Wednesday, May 23, 2012

Handsome Guy Bandit Enters Guilty Pleas, Admits Robbing 11 Banks in Texas, and Now Faces Up to Life in Prison

Steven Ray Milam, 44, of Richardson, Texas, pleaded guilty before U.S. Magistrate Judge Renée Harris Toliver to one count of brandishing a firearm during or in relation to a crime of violence and one count of using, carrying, and brandishing a firearm during or in relation to a crime of violence in connection with a string of 11 bank robberies, six of those armed bank robberies, he admitted committing in Texas last year. Milam faces a maximum statutory sentence of not less than 32 years, or more than life, in prison. He is scheduled to be sentenced by U.S. District Judge Sam A. Lindsay on September 17, 2012.

Milam was given the moniker “Handsome Guy Bandit” by the FBI because of the latex mask he wore when committing the robberies.

According to plea documents filed in the case, Milam admitted robbing the following banks:

  • April 19, 2011: BBVA Compass Bank, 14852 Preston Road, Dallas

  • May 2, 2011 Bank of America, 7300 North MacArthur Blvd., Irving, Texas

  • May 13, 2011 Wells Fargo Bank, 17088 Preston Road, Dallas

  • May 17, 2011 First National Bank, 1300 Preston Road, Plano, Texas

  • June 11, 2011 American National Bank, 1101 E. Plano Parkway, Plano, Texas

  • July 14, 2011 First Community Bank, 1755 North Collins Road, Richardson, Texas

  • August 30, 2011 Patriot Bank, 9545 Katy Freeway, Hedwig Village, Texas

  • September 12, 2011 Wells Fargo Bank, 5219 Richman Avenue, Houston, Texas

  • September 29, 2011 Prosperity Bank, 5919 Forrest Lane, Dallas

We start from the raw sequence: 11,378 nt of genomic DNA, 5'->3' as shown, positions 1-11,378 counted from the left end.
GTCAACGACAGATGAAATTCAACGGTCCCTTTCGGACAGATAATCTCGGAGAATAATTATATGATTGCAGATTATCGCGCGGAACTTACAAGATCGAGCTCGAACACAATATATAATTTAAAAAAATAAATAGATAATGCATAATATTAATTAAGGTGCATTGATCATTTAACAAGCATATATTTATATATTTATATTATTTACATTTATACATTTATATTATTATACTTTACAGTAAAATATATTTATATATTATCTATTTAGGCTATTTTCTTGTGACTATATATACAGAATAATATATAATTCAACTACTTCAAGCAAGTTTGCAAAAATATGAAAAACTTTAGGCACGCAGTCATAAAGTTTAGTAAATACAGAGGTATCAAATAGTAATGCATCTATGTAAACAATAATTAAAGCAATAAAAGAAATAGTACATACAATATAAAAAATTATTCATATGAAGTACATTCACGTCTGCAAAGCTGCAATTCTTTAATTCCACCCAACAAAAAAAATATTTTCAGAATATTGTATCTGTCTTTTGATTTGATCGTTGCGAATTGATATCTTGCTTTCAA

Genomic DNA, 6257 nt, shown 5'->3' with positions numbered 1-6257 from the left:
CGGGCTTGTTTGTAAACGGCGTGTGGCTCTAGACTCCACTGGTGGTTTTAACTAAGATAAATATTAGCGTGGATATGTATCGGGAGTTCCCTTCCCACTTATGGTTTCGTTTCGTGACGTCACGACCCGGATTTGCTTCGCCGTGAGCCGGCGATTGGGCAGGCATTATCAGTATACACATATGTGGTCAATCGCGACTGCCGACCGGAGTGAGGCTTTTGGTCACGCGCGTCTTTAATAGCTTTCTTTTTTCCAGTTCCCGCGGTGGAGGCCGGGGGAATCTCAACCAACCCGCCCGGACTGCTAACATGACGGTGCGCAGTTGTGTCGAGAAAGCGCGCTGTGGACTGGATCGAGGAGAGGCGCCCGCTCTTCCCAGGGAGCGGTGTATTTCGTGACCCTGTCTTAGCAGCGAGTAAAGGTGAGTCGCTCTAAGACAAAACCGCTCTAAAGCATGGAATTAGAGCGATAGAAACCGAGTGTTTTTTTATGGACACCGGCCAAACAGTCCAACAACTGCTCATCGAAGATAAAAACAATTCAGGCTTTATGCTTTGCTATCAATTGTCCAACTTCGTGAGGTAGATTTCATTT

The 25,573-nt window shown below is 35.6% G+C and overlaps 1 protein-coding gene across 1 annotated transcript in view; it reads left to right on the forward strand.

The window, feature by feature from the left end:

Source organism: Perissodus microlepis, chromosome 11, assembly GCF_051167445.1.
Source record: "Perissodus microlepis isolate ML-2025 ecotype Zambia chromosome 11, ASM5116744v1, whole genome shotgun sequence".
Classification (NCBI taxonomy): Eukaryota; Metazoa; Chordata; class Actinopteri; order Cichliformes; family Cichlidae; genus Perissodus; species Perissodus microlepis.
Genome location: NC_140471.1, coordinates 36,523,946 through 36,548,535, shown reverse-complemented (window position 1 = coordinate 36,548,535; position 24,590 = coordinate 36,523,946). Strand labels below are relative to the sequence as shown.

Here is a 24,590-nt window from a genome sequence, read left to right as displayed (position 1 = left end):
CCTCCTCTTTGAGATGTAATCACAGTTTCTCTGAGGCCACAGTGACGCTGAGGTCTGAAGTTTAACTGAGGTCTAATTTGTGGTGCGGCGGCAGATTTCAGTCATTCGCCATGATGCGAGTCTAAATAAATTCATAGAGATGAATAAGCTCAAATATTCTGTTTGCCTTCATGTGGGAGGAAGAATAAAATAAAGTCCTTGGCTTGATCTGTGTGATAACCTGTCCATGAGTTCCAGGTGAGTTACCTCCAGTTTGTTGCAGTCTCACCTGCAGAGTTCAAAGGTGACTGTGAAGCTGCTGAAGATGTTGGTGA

• November 22, 2011 BB&T Bank, 11800 Preston Road, Dallas

  • December 31, 2011 BBVA Compass Bank, 1401 Campbell Road, Richardson, Texas

During the last bank robbery, on December 31, 2011, Milam entered the bank wearing a mask, black frame glasses, a blue warm-up suit, a white ball cap, latex gloves, and was and holding a clear bag and carrying a black semi-automatic handgun. He approached the teller, displayed the gun and demanded money. He then forced the employees and customers into the vault at gun point and told the bank manager to empty the teller drawers, stating, “No dye packs or trackers. I’ll kill you if you put them in the bag.” Milam then forced the employees and customers into the bathroom, told them to count to 500, and said not contact the police.

Police officers intercepted Milam walking away from the bank after the robbery, and when they approached him in their vehicles, he pointed the gun at them. He fired one round at the officer’s squad car, hitting the driver’s side front windshield just above the inspection sticker, causing the glass to shatter over the officer’s head and shoulders. The officers retreated, and Milam shot two more times striking the driver’s door and the back left passenger door of the squad car. He fled on foot, discarding his gun, mask, keys, clothes, and money. He ran to his home in Richardson, packed clothes, and drove to Austin, spending that night in Austin.

The following day, while en route to Florida, he was spotted in Mississippi. Officers attempted to apprehend him, but Milam refused to pull over and a high-speed chase ensued. Milam almost struck several vehicles in the process of escaping and officers shut down portions of the highway in order to deploy road spikes. Milam took evasive maneuvers to avoid the spikes. As a last resort, the local Mississippi sheriff pulled up beside Milam and shot out his back tire, disabling his car and allowing law enforcement to take him into custody.

The investigation was conducted by the FBI, in conjunction with the Richardson Police Department and the Dallas Police Department. The case is being prosecuted by Assistant U.S. Attorneys Brandon McCarthy and Keith Robinson.

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